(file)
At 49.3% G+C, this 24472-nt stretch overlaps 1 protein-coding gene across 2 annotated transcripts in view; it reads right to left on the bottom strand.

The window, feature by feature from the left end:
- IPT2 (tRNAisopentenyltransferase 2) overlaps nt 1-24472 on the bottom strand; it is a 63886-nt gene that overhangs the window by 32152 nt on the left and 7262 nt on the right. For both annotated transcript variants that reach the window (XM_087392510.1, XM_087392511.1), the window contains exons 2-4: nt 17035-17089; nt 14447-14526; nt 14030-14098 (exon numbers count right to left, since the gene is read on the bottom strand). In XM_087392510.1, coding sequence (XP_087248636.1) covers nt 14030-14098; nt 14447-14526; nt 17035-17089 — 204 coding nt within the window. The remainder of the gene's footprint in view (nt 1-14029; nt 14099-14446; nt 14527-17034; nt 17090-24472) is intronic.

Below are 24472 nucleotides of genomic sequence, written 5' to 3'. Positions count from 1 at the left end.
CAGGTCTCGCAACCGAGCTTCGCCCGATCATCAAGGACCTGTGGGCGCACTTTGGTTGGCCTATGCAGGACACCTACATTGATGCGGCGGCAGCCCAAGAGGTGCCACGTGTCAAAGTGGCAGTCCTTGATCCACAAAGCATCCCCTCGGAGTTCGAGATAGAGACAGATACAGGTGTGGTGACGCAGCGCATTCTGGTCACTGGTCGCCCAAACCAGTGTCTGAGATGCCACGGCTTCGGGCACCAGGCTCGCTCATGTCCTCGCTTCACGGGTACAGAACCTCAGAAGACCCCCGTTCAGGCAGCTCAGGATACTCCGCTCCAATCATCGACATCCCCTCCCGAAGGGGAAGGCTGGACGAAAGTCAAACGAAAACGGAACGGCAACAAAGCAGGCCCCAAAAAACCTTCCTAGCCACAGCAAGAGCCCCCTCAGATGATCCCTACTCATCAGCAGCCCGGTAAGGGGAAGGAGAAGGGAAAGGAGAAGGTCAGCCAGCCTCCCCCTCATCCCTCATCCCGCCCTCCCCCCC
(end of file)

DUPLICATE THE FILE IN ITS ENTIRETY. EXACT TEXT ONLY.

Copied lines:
At 49.3% G+C, this 24472-nt stretch overlaps 1 protein-coding gene across 2 annotated transcripts in view; it reads right to left on the bottom strand.

The window, feature by feature from the left end:
- IPT2 (tRNAisopentenyltransferase 2) overlaps nt 1-24472 on the bottom strand; it is a 63886-nt gene that overhangs the window by 32152 nt on the left and 7262 nt on the right. For both annotated transcript variants that reach the window (XM_087392510.1, XM_087392511.1), the window contains exons 2-4: nt 17035-17089; nt 14447-14526; nt 14030-14098 (exon numbers count right to left, since the gene is read on the bottom strand). In XM_087392510.1, coding sequence (XP_087248636.1) covers nt 14030-14098; nt 14447-14526; nt 17035-17089 — 204 coding nt within the window. The remainder of the gene's footprint in view (nt 1-14029; nt 14099-14446; nt 14527-17034; nt 17090-24472) is intronic.

Below are 24472 nucleotides of genomic sequence, written 5' to 3'. Positions count from 1 at the left end.
CAGGTCTCGCAACCGAGCTTCGCCCGATCATCAAGGACCTGTGGGCGCACTTTGGTTGGCCTATGCAGGACACCTACATTGATGCGGCGGCAGCCCAAGAGGTGCCACGTGTCAAAGTGGCAGTCCTTGATCCACAAAGCATCCCCTCGGAGTTCGAGATAGAGACAGATACAGGTGTGGTGACGCAGCGCATTCTGGTCACTGGTCGCCCAAACCAGTGTCTGAGATGCCACGGCTTCGGGCACCAGGCTCGCTCATGTCCTCGCTTCACGGGTACAGAACCTCAGAAGACCCCCGTTCAGGCAGCTCAGGATACTCCGCTCCAATCATCGACATCCCCTCCCGAAGGGGAAGGCTGGACGAAAGTCAAACGAAAACGGAACGGCAACAAAGCAGGCCCCAAAAAACCTTCCTAGCCACAGCAAGAGCCCCCTCAGATGATCCCTACTCATCAGCAGCCCGGTAAGGGGAAGGAGAAGGGAAAGGAGAAGGTCAGCCAGCCTCCCCCTCATCCCTCATCCCGCCCTCCCCCCC